Wednesday, July 18, 2007

The best rock concert review I won't let you read

Wolfgang dropped a basket of semi-obscure treasures this week, possibly the first list free of any of the stalwarts you hear on classic rock. The best known is Rod Stewart with the Faces from an October 1973 show. I gave the show a listen out of curiosity, not nostalgia, and it's worth a listen. The band was undeniably talented, although not era-defining.

The show also reminded me of a review someone I know wrote on one of Rod's shows in 1977. Now maybe 21-year-olds today can be held accountable all their life for their public writings. They're grown up with the internet, alta vista, and google, and have an innate understanding that words are forever. But can you hold an ambitious 21-year-old accountable forever who was trying to get some attention by inciting an uproar with a review of a mediocre concert?

But thirty years ago no one writing for a college paper would expect their words to come back to haunt them a generation later. Who knew that one day colleges all over the place would scan their morgues and put the contents where google could find them? The article is googleable, and so memorable for me it was easy to find, but I won't quote it directly. If the writer wants to come public with it, let him. Or her. Yeah, right.

Fortunately for the writer, it's hard to find it unless you include his name in the query. The article is packed with gems, slagging Rod and his band for being predictable, and not worth the whopping eight dollars fifty the fans shelled out. But a homophobic rant runs through the first half that rarely lets up. I can't see how it would get published today. Most people would think twice before putting their name on it. Editors would cancel it. And if it did get published, there would be a national outrage in the blogosphere. In 1977, while not as accepting a time as today, straights were still hanging out at the gay bars. David Bowie, the New York Dolls, and Lou Reed had forged a path of androgynous glammy rock that had found mainstream acceptance. Rod was just jumping on yet another bandwagon with his eye shadow, hair highlights, and other metrosexual accessories. Selling tickets and vinyl. Big deal.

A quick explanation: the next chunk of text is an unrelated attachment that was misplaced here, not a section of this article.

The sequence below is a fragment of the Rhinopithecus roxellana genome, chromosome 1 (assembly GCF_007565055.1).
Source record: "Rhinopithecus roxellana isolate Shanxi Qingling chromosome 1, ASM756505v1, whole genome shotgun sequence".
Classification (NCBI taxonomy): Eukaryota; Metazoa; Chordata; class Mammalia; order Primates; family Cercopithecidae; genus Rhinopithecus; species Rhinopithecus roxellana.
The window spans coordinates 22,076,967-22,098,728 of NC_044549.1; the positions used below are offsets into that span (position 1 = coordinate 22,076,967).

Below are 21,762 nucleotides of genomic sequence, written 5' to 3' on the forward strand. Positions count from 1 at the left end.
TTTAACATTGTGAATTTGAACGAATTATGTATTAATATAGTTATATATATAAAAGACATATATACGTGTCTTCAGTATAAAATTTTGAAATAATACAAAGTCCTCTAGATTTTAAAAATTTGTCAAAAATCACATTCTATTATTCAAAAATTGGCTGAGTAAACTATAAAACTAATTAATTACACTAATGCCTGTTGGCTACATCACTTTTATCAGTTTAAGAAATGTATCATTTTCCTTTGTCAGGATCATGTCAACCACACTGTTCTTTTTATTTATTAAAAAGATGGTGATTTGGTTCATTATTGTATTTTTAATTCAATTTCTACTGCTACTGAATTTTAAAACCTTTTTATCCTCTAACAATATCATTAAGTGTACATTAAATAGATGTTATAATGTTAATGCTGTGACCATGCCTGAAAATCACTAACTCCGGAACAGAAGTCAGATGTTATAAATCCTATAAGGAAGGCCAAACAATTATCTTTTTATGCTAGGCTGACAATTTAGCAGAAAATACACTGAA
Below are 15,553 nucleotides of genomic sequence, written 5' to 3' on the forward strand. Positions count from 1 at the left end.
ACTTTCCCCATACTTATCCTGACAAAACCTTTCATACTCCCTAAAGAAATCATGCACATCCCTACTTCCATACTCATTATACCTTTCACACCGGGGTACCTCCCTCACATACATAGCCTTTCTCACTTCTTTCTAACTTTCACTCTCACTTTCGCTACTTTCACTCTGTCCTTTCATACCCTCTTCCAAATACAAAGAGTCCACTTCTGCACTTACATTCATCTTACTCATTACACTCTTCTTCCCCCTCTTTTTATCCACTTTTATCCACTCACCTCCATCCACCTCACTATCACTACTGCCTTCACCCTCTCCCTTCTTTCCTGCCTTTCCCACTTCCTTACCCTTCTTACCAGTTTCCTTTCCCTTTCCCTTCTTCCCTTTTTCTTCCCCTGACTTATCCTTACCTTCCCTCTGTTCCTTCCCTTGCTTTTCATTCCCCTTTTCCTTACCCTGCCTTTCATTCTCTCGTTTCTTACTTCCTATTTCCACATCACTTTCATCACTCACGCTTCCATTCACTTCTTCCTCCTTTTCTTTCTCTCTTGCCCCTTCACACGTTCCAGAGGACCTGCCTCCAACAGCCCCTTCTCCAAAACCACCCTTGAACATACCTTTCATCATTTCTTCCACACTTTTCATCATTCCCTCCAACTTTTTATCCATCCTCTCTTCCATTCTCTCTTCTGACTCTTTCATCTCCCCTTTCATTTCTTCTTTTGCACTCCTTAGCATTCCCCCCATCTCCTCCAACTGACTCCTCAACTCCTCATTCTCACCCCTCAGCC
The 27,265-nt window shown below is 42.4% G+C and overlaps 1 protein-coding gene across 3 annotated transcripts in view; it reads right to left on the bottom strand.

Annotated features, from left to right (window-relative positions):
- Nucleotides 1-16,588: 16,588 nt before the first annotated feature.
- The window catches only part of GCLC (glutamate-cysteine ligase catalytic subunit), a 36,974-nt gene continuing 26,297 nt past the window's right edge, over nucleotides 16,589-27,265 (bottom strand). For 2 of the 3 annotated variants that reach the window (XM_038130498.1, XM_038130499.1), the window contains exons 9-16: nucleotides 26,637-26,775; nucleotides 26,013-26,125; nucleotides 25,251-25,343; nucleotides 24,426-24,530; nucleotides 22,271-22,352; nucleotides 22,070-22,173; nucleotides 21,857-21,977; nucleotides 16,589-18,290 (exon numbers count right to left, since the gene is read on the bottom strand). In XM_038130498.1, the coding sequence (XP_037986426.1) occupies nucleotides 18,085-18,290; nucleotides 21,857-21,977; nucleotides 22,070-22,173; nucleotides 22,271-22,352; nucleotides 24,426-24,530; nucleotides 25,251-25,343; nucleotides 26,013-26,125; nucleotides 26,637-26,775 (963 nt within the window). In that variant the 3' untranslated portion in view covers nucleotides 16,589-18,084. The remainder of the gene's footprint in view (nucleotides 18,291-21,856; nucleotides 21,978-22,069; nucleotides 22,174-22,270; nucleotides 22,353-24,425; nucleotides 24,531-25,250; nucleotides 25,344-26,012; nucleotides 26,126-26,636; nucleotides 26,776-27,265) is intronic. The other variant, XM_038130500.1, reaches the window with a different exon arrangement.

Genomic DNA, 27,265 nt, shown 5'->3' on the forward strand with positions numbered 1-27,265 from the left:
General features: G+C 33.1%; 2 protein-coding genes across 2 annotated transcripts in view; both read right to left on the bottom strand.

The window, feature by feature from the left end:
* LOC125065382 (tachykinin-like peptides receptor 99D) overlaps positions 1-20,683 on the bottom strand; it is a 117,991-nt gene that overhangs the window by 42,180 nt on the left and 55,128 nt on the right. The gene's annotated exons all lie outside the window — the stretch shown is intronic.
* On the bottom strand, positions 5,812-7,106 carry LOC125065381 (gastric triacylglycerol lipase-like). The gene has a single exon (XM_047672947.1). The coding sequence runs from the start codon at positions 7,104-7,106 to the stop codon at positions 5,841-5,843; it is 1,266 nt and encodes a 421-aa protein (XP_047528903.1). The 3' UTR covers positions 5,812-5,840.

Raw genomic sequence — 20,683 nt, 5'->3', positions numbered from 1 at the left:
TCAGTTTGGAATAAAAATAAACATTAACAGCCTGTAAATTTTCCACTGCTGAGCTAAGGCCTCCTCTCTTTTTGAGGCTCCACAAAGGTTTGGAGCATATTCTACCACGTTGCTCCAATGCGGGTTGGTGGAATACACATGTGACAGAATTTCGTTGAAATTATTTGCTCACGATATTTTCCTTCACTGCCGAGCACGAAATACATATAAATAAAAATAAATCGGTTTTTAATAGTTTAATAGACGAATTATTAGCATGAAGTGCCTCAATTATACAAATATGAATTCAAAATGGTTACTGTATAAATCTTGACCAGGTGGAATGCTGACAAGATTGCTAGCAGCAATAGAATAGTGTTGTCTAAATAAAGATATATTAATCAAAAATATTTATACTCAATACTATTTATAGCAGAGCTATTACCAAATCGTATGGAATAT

Could the writer have written a politically correct review of the show? Sure, but would it have had the same impact? He scored all kinds of hits that year, including interviews with Frank Zappa, Captain Beefheart, and Patti Smith. I read them, and I don't recall a word of them now. Picking on Rod Stewart was journalistic low-hanging fruit. While I can understand obsessed collectors who have hundreds of Grateful Dead or Phish tapes, or Japanese imports by Dylan or Springsteen, I can't imagine what kind of person would need to own every single album of Rod Stewart's (hi grandma).

I finally read the full article. Guess what -- pull out the homophobia and it's a deveined tepid phoned-in account of an uninspiring show. Which kind of sums up how I remember most rock music of the era.

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